FIGS. 4A-4F are pictorial diagrams of a plurality of predetermined images searched by the machine vision system according to the present invention.
FIGS. 5A and 5B are flow chart diagrams of the method according to the present invention.
FIG. 1 is a block diagram of a robotic system 25 having a machine vision system 1 connected to a camera 4 via a robotic arm 26. The robotic arm 26 moves the camera 4 to predetermined locations, for example, to different storage slots in an automated tape library. The camera 4 will then be able to view an article, for example, a tape cartridge 5 stored in a storage slot (not shown). The tape cartridge 5 has a label 10 attached thereto which identifies the tape cartridge 5. The label 10 is shown in more detail in FIG. 2. The robotic system 25 is able to view the label 10 on the cartridge 5 and read identifying characters printed on the label 10 thereby verifying the cartridge 5 as the expected cartridge.
The machine vision system 1 further includes a memory 3 connected to a processor 2. The memory 3 could comprise an electronic memory such as dynamic access random memory (DRAM), a direct access storage device (DASD), a floppy disk, or some combination thereof. A computer program, in computer readable form, is stored in the memory 3 for instructing the processor 2. The computer program, for example, performs auto-normalized correlation techniques for finding features of the label 10 and the characters printed thereon. An example of a machine vision system 1 is the COGNEX MODEL 2000.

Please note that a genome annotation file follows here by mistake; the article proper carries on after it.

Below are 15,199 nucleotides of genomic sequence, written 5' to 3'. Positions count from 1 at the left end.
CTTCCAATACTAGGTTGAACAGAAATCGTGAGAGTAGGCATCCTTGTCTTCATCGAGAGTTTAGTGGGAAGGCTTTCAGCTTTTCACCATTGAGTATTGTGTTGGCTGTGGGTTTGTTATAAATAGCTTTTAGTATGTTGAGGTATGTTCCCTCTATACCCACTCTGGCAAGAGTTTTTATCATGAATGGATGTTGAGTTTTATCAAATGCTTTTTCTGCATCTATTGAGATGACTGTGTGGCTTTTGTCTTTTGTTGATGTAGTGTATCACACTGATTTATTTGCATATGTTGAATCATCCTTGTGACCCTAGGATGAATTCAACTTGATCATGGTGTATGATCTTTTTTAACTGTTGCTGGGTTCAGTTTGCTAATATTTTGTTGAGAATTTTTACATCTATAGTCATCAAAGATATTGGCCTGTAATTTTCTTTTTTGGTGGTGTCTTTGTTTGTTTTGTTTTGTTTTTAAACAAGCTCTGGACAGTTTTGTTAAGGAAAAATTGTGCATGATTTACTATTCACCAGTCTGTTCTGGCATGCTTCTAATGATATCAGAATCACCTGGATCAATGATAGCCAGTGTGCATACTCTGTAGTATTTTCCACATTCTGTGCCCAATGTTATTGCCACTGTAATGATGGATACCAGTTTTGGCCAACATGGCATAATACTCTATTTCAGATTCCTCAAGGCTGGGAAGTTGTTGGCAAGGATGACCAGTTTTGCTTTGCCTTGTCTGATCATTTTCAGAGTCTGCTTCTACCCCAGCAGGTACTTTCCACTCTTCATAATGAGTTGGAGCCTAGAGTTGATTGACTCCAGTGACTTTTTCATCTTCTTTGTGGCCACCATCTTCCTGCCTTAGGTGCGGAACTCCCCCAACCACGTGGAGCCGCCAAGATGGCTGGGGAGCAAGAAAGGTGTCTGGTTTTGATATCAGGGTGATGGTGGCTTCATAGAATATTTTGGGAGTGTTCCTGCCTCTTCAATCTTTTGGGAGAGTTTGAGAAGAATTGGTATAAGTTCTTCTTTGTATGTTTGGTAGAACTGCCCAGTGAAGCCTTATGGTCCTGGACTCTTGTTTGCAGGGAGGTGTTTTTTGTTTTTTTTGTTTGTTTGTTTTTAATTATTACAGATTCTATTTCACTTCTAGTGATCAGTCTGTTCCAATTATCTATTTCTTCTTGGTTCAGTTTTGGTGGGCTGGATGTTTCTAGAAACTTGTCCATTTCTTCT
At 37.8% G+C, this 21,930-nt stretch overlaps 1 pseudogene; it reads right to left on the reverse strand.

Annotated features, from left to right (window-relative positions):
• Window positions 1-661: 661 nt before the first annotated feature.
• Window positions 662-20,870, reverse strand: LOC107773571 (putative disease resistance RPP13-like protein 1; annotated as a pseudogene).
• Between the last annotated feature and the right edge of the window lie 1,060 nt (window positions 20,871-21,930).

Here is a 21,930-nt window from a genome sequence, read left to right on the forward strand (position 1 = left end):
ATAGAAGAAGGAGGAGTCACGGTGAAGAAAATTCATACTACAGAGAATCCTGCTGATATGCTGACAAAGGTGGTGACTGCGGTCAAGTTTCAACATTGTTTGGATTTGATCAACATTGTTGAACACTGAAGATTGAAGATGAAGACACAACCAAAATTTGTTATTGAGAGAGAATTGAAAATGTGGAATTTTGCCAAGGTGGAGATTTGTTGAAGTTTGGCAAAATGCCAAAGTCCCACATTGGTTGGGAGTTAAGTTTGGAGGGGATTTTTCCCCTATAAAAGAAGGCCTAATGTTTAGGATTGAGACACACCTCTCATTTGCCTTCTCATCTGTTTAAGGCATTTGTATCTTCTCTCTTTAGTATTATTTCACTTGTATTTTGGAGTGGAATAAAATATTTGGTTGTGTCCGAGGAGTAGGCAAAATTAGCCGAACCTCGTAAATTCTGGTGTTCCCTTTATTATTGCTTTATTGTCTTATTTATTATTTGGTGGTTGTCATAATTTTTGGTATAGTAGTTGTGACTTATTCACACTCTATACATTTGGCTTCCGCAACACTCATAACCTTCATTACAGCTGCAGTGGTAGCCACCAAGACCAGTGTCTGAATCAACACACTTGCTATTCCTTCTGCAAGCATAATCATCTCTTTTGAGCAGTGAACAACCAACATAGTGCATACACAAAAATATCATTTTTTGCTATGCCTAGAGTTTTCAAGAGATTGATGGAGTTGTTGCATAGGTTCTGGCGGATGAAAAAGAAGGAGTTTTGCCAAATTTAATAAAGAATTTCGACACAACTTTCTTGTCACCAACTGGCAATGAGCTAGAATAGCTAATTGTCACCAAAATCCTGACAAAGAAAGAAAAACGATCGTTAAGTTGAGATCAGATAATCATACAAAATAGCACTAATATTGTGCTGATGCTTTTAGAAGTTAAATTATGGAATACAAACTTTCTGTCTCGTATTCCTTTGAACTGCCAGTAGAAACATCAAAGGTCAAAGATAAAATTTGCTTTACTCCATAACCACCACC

Referring now to FIG. 2, the label 10 is shown with character and reference point details. According to the present invention, the label 10 includes a plurality of optically recognizable characters 17 and/or bar codes 14. The label 10 is machine manufactured such that the label 10's size and shape is accurately reproducible. Furthermore, the plurality of characters 17 and/or bar codes 14 are printed on the label 10 in predetermined and accurately reproducible locations. The characters 17 and bar codes 14 also have predetermined sizes. Therefore, a first character location 15 will be at substantially the same location on each label. Also, a first character search window 16 will have substantially the same size for each character from label to label. Similarly, a bar code location 13 and a bar code window 18 will be the same from label to label.